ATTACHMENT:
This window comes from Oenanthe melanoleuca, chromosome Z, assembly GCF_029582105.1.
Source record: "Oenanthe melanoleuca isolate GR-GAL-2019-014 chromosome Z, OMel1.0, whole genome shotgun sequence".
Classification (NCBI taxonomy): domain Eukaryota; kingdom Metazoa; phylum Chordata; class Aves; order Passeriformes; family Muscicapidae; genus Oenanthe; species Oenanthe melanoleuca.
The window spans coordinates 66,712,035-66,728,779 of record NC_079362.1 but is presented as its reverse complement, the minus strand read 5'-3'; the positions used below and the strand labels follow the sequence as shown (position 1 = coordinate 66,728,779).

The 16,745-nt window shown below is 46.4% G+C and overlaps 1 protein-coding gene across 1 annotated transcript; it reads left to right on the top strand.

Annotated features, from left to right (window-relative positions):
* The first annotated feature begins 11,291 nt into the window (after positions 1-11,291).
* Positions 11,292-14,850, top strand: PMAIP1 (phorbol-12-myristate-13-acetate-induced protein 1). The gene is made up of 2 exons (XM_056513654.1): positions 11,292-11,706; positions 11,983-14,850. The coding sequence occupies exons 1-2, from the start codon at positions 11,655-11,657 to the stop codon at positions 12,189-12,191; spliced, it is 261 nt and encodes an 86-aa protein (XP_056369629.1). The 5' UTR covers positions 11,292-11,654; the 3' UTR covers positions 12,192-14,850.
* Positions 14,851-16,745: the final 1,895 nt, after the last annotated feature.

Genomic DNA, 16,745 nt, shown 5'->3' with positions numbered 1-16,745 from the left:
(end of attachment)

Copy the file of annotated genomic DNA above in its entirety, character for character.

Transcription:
This window comes from Oenanthe melanoleuca, chromosome Z, assembly GCF_029582105.1.
Source record: "Oenanthe melanoleuca isolate GR-GAL-2019-014 chromosome Z, OMel1.0, whole genome shotgun sequence".
Classification (NCBI taxonomy): domain Eukaryota; kingdom Metazoa; phylum Chordata; class Aves; order Passeriformes; family Muscicapidae; genus Oenanthe; species Oenanthe melanoleuca.
The window spans coordinates 66,712,035-66,728,779 of record NC_079362.1 but is presented as its reverse complement, the minus strand read 5'-3'; the positions used below and the strand labels follow the sequence as shown (position 1 = coordinate 66,728,779).

The 16,745-nt window shown below is 46.4% G+C and overlaps 1 protein-coding gene across 1 annotated transcript; it reads left to right on the top strand.

Annotated features, from left to right (window-relative positions):
* The first annotated feature begins 11,291 nt into the window (after positions 1-11,291).
* Positions 11,292-14,850, top strand: PMAIP1 (phorbol-12-myristate-13-acetate-induced protein 1). The gene is made up of 2 exons (XM_056513654.1): positions 11,292-11,706; positions 11,983-14,850. The coding sequence occupies exons 1-2, from the start codon at positions 11,655-11,657 to the stop codon at positions 12,189-12,191; spliced, it is 261 nt and encodes an 86-aa protein (XP_056369629.1). The 5' UTR covers positions 11,292-11,654; the 3' UTR covers positions 12,192-14,850.
* Positions 14,851-16,745: the final 1,895 nt, after the last annotated feature.

Genomic DNA, 16,745 nt, shown 5'->3' with positions numbered 1-16,745 from the left: